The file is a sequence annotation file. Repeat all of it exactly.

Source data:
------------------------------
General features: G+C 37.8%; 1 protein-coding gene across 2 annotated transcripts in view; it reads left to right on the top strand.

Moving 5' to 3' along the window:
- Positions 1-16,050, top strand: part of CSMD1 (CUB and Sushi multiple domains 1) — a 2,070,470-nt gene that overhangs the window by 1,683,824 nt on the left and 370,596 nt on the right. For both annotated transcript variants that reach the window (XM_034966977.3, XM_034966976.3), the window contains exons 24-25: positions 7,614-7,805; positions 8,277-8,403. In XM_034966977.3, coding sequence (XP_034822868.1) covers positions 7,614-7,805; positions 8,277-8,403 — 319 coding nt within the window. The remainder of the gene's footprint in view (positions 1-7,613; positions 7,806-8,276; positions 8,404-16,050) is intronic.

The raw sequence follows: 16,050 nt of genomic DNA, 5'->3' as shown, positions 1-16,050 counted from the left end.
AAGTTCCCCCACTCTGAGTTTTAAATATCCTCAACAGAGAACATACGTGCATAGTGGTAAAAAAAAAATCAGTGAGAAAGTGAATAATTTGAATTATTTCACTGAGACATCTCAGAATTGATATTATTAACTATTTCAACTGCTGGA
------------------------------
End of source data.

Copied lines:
General features: G+C 37.8%; 1 protein-coding gene across 2 annotated transcripts in view; it reads left to right on the top strand.

Moving 5' to 3' along the window:
- Positions 1-16,050, top strand: part of CSMD1 (CUB and Sushi multiple domains 1) — a 2,070,470-nt gene that overhangs the window by 1,683,824 nt on the left and 370,596 nt on the right. For both annotated transcript variants that reach the window (XM_034966977.3, XM_034966976.3), the window contains exons 24-25: positions 7,614-7,805; positions 8,277-8,403. In XM_034966977.3, coding sequence (XP_034822868.1) covers positions 7,614-7,805; positions 8,277-8,403 — 319 coding nt within the window. The remainder of the gene's footprint in view (positions 1-7,613; positions 7,806-8,276; positions 8,404-16,050) is intronic.

The raw sequence follows: 16,050 nt of genomic DNA, 5'->3' as shown, positions 1-16,050 counted from the left end.
AAGTTCCCCCACTCTGAGTTTTAAATATCCTCAACAGAGAACATACGTGCATAGTGGTAAAAAAAAAATCAGTGAGAAAGTGAATAATTTGAATTATTTCACTGAGACATCTCAGAATTGATATTATTAACTATTTCAACTGCTGGA